The objective of this retrospective cohort study was to describe pre-treatment characteristics, treatment patterns, health resource use, and clinical outcomes among adults hospitalized with COVID-19 in the United States (US) who initiated common treatments for COVID-19. The Optum® COVID-19 electronic health records database was used to identify patients >18 years, diagnosed with COVID-19, who were admitted to an inpatient setting and received treatments of interest for COVID-19 between September 2020 and January 2021. Patients were stratified into cohorts based on index treatment use. Patient demographics, medical history, care setting, medical procedures, subsequent treatment use, patient disposition, clinical improvement, and outcomes were summarized descriptively. Among a total of 26,192 patients identified, the most prevalent treatments initiated were dexamethasone (35.4%) and dexamethasone + remdesivir (14.9%), and dexamethasone was the most common subsequent treatment. At day 14 post-index, <10% of patients received any treatments of interest. Mean (standard deviation [SD]) patient age was 65.6 (15.6) years, and the most prevalent comorbidities included hypertension (44.8%), obesity (35.4%), and diabetes (25.7%). At the end of follow-up, patients had a mean (SD) 8.1 (6.6) inpatient days and 1.4 (4.1) days with ICU care. Oxygen supplementation, non-invasive, or invasive ventilation was required by 4.5%, 3.0%, and 3.1% of patients, respectively. At the end of follow-up, 84.2% of patients had evidence of clinical improvement, 3.1% remained hospitalized, 83.8% were discharged, 4% died in hospital, and 9.1% died after discharge. Although the majority of patients were discharged alive, no treatments appeared to alleviate the inpatient morbidity and mortality associated with COVID-19. This highlights an unmet need for effective treatment options for patients hospitalized with COVID-19.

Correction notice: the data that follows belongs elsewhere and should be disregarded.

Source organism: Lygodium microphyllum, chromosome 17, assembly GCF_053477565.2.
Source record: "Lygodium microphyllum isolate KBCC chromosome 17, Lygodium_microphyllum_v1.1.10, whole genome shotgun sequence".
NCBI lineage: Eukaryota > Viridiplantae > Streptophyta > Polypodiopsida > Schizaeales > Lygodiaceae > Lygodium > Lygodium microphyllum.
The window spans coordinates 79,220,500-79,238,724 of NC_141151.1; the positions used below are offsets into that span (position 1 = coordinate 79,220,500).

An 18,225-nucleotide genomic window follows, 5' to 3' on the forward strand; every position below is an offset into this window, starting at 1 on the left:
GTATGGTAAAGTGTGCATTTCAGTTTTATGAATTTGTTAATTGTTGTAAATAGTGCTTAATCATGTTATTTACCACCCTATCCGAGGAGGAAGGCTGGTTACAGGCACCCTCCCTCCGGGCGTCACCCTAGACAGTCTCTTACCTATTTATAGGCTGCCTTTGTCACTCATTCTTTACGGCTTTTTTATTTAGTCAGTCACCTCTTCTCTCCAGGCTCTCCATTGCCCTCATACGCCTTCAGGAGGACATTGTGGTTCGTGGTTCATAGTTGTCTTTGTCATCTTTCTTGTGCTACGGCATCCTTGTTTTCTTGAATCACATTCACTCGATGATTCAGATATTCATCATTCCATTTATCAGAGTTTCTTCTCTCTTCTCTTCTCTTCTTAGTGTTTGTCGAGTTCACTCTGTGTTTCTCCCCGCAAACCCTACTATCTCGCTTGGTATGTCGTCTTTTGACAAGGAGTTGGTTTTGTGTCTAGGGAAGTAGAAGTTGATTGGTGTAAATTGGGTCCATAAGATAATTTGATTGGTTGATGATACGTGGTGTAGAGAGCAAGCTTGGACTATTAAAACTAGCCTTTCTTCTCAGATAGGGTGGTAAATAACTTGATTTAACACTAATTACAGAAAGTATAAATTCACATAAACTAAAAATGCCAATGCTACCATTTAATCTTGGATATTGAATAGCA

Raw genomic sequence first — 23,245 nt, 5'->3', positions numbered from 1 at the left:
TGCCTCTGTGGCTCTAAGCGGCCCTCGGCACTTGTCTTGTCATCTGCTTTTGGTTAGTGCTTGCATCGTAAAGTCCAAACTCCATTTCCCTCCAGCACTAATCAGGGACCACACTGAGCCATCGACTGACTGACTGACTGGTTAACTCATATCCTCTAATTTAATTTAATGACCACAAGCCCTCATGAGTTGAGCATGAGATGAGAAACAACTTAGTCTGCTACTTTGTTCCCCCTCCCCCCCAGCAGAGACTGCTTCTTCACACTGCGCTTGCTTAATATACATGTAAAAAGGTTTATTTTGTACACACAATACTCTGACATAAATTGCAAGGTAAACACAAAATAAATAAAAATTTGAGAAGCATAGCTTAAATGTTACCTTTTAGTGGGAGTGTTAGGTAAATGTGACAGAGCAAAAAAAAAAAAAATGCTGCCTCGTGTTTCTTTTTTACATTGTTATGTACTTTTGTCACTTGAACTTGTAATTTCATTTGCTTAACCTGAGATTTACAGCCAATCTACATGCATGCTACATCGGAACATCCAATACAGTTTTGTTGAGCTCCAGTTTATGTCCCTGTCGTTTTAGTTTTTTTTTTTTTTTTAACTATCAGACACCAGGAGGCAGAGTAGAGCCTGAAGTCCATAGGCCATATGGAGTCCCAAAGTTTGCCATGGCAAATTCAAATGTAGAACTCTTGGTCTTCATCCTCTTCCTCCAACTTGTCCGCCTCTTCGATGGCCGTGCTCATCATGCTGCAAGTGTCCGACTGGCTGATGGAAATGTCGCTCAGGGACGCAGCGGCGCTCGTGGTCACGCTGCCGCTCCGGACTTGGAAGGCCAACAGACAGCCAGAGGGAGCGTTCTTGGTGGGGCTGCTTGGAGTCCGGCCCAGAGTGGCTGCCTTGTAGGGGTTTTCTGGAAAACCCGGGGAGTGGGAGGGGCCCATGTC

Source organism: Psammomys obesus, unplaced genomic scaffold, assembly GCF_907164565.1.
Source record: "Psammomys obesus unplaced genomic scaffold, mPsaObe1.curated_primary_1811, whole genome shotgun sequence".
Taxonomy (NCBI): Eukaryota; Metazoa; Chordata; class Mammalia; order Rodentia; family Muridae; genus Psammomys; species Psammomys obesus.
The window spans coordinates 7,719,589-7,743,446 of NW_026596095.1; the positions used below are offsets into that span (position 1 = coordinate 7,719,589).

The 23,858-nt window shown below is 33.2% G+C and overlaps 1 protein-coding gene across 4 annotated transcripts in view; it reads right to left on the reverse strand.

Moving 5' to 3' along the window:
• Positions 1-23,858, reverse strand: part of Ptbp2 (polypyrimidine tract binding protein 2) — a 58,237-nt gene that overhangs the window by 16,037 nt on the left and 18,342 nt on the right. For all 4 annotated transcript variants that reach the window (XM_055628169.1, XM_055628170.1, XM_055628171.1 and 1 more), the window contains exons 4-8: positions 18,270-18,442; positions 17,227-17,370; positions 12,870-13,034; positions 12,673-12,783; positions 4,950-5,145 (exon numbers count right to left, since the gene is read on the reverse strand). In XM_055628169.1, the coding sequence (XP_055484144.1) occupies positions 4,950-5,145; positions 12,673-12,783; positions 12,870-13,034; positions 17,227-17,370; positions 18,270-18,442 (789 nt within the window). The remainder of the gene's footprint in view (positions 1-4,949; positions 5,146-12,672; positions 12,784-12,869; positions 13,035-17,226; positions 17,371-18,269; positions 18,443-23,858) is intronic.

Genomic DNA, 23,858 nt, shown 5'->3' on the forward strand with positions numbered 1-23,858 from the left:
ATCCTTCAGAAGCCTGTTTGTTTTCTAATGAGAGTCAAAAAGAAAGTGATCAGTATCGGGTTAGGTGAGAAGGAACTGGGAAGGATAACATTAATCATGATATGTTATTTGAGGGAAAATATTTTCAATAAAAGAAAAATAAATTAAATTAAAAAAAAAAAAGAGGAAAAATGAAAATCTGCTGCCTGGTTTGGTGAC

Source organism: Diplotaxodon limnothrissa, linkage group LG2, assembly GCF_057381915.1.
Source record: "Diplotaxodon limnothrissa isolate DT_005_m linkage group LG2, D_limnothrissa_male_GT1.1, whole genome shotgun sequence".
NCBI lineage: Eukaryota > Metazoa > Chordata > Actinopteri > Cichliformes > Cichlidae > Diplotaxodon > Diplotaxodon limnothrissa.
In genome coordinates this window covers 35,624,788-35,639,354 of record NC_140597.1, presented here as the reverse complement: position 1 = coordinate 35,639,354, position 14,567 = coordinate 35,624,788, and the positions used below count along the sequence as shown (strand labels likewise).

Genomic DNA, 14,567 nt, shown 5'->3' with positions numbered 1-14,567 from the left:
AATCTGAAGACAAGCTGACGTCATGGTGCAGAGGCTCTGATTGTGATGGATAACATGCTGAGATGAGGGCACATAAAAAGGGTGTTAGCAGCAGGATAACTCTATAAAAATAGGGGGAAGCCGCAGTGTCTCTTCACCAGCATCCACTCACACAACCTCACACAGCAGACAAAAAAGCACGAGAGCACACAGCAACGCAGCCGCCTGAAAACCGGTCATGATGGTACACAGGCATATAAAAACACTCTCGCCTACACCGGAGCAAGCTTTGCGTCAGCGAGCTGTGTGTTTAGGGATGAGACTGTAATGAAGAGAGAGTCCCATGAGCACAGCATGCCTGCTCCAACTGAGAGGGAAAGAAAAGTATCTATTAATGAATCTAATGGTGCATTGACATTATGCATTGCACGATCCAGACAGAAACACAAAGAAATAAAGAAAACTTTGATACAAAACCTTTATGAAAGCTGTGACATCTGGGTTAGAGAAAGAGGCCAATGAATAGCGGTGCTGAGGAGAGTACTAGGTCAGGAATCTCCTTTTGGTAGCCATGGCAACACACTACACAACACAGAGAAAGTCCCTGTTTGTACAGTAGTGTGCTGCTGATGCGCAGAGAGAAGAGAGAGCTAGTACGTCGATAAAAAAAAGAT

Subject(s)
Adenosine Monophosphate/analogs & derivatives , Alanine/analogs & derivatives , Anti-Inflammatory Agents/therapeutic use , Antiviral Agents/therapeutic use , COVID-19/drug therapy , Dexamethasone/therapeutic use , Hypertension/epidemiology , Obesity/epidemiology , Patient Discharge , SARS-CoV-2/genetics , SARS-CoV-2/immunology , Adenosine Monophosphate/therapeutic use , Adolescent , Adult , Aged , Aged, 80 and over , Alanine/therapeutic use , COVID-19/diagnosis , COVID-19/epidemiology , COVID-19/virology , Comorbidity , Drug Therapy, Combination/methods , Female , Follow-Up Studies , Humans , Male , Middle Aged , RNA, Viral/genetics , Retrospective Studies , Treatment Outcome , United States/epidemiology , Young Adult
5.
PLoS One ; 16(12): e0261587, 2021.
Article in English | MEDLINE | ID: covidwho-1623658

ABSTRACT

BACKGROUND: The pandemic of the coronavirus disease 2019 (COVID-19) has affected health care systems globally. The aim of our study is to assess the impact of the COVID-19 pandemic on the number of hospital admissions for ischemic stroke by severity in Japan. METHODS: We analysed administrative (Diagnosis Procedure Combination-DPC) data for cases of inpatients aged 18 years and older who were diagnosed with ischemic stroke and admitted during the period April 1 2018 to June 27 2020. Levels of change of the weekly number of inpatient cases with ischemic stroke diagnosis after the declaration of state of emergency were assessed using interrupted time-series (ITS) analysis. The numbers of patients with various characteristics and treatment approaches were compared. We also performed an ITS analysis for each group ("independent" or "dependent") divided based on components of activities of daily living (ADL) and level of consciousness at hospital admission. RESULTS: A total of 170,294 cases in 567 hospitals were included. The ITS analysis showed a significant decrease in the weekly number of ischemic stroke cases hospitalized (estimated decrease: -156 cases; 95% confidence interval (CI): -209 to -104), which corresponds to -10.4% (95% CI: -13.6 to -7.1). The proportion of decline in the independent group (-21.3%; 95% CI: -26.0 to -16.2) was larger than that in the dependent group (-8.6%; 95% CI: -11.7 to -5.4). CONCLUSIONS: Our results show a marked reduction in hospital admissions due to ischemic stroke after the declaration of the state of emergency for the COVID-19 pandemic. The independent cases were affected more in proportion than dependent cases.